A doctor has been criticised for issuing a repeat prescription for antidepressants without a second face-to-face consultation with the patient, a young man who later took his own life.
Health and Disability Commissioner Anthony Hill said the doctor, whom he did not name, had breached the code of patients' rights in the way he prescribed citalopram, a drug in the class known as SSRI's or selective serotonin re-uptake inhibitors.
At a face-to-face consultation in 2012, the doctor prescribed citalopram to the patient, aged in his early 20s, for mild depression. He was not having suicidal thoughts, although seven years earlier he had divulged suicidal thoughts to his school guidance counsellor and received cognitive behaviour therapy, but not medication.
The patient agreed to take a low dose of citalopram in 2012. His preference had been to resume counselling but he was not eligible for state-funded sessions with a psychologist because he was a casual patient, having enrolled with the practice only the day before the consultation. Enrolment, which brings state subsidies to a practice, can take several months to be implemented by the Ministry of Health.
Six weeks after the doctor wrote the initial, two-month prescription, the patient phoned the clinic to ask for a repeat prescription. A nurse printed out a new, two-month prescription, which the doctor signed without any further assessment of the patient.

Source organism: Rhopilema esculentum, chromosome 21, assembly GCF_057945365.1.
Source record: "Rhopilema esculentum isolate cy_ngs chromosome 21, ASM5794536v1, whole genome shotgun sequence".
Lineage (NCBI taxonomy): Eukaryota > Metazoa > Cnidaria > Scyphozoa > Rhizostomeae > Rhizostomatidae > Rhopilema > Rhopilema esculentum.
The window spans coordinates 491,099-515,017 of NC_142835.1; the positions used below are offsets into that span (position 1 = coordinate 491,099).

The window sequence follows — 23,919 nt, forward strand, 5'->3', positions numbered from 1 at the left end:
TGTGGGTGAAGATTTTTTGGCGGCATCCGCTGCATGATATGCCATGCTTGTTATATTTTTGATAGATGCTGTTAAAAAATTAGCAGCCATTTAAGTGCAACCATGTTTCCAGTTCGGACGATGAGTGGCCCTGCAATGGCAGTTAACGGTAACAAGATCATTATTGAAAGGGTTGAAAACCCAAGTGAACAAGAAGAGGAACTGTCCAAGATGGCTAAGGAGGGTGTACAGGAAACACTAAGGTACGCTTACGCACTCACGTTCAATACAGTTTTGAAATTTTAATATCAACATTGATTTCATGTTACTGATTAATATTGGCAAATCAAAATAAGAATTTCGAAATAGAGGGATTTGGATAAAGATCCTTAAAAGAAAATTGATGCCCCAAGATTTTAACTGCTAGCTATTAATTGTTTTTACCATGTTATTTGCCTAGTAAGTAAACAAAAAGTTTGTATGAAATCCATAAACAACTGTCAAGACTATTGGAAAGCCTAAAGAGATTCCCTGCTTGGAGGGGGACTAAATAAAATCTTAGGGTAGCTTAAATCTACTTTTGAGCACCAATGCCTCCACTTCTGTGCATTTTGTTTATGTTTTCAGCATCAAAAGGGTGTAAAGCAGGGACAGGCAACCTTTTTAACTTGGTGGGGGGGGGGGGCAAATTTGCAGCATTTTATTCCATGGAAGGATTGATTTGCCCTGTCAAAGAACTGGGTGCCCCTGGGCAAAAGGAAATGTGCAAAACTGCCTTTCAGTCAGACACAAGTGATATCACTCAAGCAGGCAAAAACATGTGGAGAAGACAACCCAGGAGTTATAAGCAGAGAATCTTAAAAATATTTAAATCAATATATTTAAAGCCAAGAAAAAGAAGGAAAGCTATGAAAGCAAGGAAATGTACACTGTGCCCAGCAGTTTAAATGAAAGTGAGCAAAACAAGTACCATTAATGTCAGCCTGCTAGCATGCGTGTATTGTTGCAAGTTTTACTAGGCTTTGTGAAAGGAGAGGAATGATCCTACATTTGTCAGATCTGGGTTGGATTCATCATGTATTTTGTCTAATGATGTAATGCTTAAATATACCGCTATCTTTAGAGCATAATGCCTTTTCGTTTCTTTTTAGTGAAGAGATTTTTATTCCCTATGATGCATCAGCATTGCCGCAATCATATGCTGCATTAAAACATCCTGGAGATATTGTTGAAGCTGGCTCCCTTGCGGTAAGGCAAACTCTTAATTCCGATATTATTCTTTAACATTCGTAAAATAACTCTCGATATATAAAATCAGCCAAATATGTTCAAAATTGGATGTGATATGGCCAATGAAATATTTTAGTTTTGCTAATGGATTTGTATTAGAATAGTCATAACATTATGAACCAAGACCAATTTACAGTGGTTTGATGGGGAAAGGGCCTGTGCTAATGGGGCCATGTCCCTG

Several weeks later, the patient committed suicide after a heavy drinking session.
In a report published yesterday, Mr Hill said the doctor recalled telling the patient to make an appointment for a review about five weeks after the initial consultation or to come in earlier if he felt worse or if any side effects arose.
Mr Hill, citing his medical adviser, said a patient who started on an SSRI should be reviewed within one to two weeks of the prescription being written, because of the risk suicidal thoughts and behaviour, even if there was no evidence of "suicidality" at the time of prescribing. That approach was consistent with the ministry's datasheet on citalopram and the NZ Best Practice Advocacy Centre's guidelines for doctors treating depression.
The guidelines state: "Early contact in the first week of treatment is important to enquire about suicidal ideation and about any increase in symptoms.
"In the first few days of treatment with an SSRI an increase in anxiety, restlessness or agitation may occur. This can be very distressing and may be associated with increased suicidality."
Mr Hill said, "The [ministry's] MedSafe datasheet similarly refers to the '... longstanding concern that some antidepressants may have a role in the emergence of suicidality in some patients'."
He said the doctor had reviewed the Best Practice Advocacy Centre's guidelines, issued in 2009, "and has undergone further professional training in this area". He had written an apology, to be forwarded to the patient's family.